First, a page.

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THE MITRED MINUET
PROPERTY FROM THE COLLECTION OF AMBASSADOR J. WILLIAM MIDDENDORF II
THE MITRED MINUET

PAUL REVERE, 1774

Details
THE MITRED MINUET
Paul Revere, 1774

Brought to you by

Sallie Glover
Sallie Glover Junior Specialist

Lot Essay

Paul REVERE (1735-1818), engraver. "The Mitred Minuet." From The Royal American Magazine, Vol. I, no. 10, [Boston,] October 1774.

The Protestant reaction to the Quebec Act. The cartoon features four bishops dancing around the Quebec Bill while other clerics observe the scene approvingly and Lords North and Bute (the latter in a kilt) stand beneath a flying Devil. The legislation, which granted the French population of Canada freedom to practice Catholicism and to retain French civil law in the province, angered Protestant New Englanders already reeling from the announcement of the Boston Port Act and other punitive legislation passed in response to the Boston Tea Party. The anonymous engraving first appeared in the July 1774 issue of the London Magazine. Considering the political climate of the time, it comes as little surprise that it found a ready audience in America, prompting Revere to produce this copy for the Royal American Magazine for October 1774. Brigham, p. 124, notes that Revere recorded the following entry in his Day Book for 7 November 1774: "'Joseph Greenleaf Esqr Dr/ To Engraving a Plate for October Magazine 2-8-0.'" For a fuller discussion of the cartoon, see M. Dorothy George, Catalogue of Political and Personal Satires in the British Museum, Vol. 5, 1935.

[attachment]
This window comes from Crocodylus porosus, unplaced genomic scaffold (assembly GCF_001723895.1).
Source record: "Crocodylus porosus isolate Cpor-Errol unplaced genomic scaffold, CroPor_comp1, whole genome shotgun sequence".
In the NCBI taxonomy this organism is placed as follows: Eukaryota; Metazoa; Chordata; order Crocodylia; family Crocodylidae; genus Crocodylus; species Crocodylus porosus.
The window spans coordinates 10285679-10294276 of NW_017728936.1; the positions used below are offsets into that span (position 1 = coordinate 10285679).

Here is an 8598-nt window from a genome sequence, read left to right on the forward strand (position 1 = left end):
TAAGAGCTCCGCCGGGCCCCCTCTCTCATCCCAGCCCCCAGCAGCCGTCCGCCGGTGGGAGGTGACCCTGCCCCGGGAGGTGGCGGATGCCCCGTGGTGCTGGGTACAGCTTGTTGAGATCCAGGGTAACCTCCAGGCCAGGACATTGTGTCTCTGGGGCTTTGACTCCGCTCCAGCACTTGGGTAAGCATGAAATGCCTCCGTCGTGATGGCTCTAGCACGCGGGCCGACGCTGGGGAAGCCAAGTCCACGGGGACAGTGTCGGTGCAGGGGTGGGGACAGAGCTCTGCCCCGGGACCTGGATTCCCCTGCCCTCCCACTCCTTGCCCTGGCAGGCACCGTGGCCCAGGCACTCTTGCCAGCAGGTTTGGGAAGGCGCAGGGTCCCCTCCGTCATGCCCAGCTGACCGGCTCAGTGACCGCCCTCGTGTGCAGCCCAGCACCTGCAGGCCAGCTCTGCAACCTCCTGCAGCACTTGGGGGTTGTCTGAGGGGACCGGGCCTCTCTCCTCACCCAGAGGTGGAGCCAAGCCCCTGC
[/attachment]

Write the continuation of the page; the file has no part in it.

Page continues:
Etching on paper. Plate: 4 5/8 x 7 1/4 in. (112 x 183mm); sheet 5 /18 x 8 1/4 in. (130 x 208mm). Matted and framed.

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